To aggressive rooster what to do?

Discussion in 'Managing Your Flock' started by nicabbott1998, Sep 1, 2016.

  1. nicabbott1998

    nicabbott1998 Out Of The Brooder

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    I am new to raising chickens, this is my first flock. We bought 8 chicks in May that were about 3-4 days old. We were told they would all be hens but we ended up with a rooster. He has been with all the hens since day 1 but recently is getting mean and aggressive with them. He chases them around, corners them and then pecks at them. They try and stay away from him for the most part. I'm not sure what to do about him. Would he be the reason none of our hens ( 4 months old) are laying eggs? Any advice?
     
  2. TheTwoRoos

    TheTwoRoos Chillin' With My Peeps

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    Could be stress but spunds like he is trying to hump and dominate them.I woukd sepereate him.
     
  3. Pork Pie Ken

    Pork Pie Ken Monkey Business Premium Member

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    I agree that separation is a good idea. At only 4 months, I would consider myself very fortunate to be getting eggs. You may have to wait a little while.

    CT
     
  4. SunflowerTheBun

    SunflowerTheBun Chillin' With My Peeps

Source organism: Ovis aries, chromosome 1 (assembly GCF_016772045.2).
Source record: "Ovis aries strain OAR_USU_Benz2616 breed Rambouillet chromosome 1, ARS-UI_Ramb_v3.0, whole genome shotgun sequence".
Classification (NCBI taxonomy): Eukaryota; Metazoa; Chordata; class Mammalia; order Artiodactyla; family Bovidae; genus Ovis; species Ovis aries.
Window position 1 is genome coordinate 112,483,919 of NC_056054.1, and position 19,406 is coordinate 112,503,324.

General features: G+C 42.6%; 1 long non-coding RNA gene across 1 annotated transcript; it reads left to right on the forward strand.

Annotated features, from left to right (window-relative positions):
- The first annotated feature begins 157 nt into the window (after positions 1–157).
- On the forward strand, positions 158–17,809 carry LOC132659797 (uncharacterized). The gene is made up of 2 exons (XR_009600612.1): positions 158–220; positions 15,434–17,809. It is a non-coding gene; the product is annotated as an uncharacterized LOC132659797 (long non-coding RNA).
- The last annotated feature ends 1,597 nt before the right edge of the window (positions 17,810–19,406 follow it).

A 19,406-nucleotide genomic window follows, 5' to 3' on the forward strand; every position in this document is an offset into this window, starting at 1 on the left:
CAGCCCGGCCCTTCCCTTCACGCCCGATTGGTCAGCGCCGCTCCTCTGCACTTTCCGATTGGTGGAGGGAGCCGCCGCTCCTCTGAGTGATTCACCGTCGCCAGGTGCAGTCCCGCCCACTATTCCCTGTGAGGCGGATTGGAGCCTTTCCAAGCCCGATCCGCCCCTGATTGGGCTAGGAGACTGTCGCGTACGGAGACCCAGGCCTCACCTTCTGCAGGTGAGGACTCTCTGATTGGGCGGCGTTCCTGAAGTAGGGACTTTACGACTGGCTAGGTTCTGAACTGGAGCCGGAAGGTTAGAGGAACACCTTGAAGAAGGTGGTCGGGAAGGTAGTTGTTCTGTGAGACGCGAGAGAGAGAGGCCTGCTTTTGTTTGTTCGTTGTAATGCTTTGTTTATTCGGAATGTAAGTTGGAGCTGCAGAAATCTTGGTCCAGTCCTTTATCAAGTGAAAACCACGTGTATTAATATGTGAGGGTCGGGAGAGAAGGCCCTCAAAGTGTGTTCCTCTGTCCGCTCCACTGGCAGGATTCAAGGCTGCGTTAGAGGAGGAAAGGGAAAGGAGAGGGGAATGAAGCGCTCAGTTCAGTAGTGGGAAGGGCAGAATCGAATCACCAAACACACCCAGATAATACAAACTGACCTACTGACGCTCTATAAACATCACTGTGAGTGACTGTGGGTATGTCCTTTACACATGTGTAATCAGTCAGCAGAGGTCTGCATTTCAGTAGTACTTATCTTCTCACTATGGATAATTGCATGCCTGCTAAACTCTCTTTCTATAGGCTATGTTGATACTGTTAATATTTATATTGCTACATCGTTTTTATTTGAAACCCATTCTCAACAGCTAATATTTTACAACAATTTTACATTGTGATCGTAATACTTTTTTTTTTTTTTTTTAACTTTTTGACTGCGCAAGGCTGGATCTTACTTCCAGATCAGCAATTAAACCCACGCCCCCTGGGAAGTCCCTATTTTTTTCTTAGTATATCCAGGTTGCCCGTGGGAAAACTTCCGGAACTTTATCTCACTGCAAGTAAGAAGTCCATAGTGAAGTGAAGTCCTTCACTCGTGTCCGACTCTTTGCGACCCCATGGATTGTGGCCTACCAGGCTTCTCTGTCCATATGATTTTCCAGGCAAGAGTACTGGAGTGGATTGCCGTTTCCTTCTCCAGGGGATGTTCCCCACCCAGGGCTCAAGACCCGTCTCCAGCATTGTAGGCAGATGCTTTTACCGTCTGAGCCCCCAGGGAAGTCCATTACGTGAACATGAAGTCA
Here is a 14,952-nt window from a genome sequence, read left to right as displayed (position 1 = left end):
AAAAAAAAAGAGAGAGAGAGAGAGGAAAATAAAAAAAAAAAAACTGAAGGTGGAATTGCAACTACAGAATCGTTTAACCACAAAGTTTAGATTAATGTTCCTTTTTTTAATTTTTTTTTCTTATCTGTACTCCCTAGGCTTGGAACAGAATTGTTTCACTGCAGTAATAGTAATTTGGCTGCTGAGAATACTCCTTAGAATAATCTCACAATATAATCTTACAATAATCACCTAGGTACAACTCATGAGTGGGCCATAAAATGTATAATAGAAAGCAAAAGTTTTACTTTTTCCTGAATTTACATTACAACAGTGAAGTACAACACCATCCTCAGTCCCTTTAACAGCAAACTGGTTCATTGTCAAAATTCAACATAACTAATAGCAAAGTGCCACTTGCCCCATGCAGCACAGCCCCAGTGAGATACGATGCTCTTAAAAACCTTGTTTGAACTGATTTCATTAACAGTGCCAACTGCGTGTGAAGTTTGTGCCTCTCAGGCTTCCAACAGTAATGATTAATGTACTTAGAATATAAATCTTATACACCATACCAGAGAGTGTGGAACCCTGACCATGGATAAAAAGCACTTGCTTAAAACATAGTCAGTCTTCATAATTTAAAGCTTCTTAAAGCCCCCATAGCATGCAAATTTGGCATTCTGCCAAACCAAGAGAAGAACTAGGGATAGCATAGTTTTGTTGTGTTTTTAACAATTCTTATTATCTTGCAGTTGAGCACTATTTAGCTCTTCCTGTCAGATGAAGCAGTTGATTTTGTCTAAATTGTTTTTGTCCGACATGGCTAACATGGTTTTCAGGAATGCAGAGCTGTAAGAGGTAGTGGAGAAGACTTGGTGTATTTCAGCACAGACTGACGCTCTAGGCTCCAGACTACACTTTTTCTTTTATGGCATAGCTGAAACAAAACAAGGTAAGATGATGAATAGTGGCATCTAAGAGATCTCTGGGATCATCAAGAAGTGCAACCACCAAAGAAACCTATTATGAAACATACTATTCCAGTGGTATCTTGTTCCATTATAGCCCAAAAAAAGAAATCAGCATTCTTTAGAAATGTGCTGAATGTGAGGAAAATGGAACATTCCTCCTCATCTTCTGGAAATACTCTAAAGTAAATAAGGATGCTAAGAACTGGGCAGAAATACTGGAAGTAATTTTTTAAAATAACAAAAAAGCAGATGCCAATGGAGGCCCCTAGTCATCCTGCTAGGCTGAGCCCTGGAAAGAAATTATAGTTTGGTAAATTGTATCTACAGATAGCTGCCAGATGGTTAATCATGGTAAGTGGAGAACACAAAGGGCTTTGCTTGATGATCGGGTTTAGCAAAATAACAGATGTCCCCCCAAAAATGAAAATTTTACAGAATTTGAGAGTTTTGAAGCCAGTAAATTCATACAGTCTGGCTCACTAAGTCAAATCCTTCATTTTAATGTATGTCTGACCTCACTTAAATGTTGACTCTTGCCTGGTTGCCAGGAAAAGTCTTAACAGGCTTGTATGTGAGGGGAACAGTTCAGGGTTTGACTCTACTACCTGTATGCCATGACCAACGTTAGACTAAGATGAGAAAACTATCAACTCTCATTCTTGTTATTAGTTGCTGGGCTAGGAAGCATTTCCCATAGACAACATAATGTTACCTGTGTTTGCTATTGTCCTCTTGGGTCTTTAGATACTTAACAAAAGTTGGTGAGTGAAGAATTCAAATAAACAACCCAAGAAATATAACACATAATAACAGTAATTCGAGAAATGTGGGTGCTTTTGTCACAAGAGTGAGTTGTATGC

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    Ooooh, sounds like a meanie rooster there. Best to seperate him, give the girls a rest from him.
     
  5. BBQJOE

    BBQJOE Chillin' With My Peeps

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    Void where prohibited.
    Cook 'em up!
     
  6. aart

    aart Chicken Juggler! Premium Member

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    What you are seeing is very typical and normal.

    Males reach sexual maturity at a younger age than females do, he is trying to dominate and/or mate them and has no idea 'how'.
    They can cause some real havoc and it can be disturbing to see for the uninitiated.
    16 weeks is early for laying, unless you have sexlinked/high production breeds...18-24 weeks is the average age for onset of lay.

    You'll need to decide if you want a male in your flock.....I put my extra cockerels on the grill, or sell/give them away, before 16 weeks.
    If you want to keep him, separating him until the pullets are ready to mate/lay is an option.
    Lots of space and places for the pullets to get away from him can help too.
    But if he's cornering them, pinning them down, and drawing blood, it might be best to separate or get rid of him.
     

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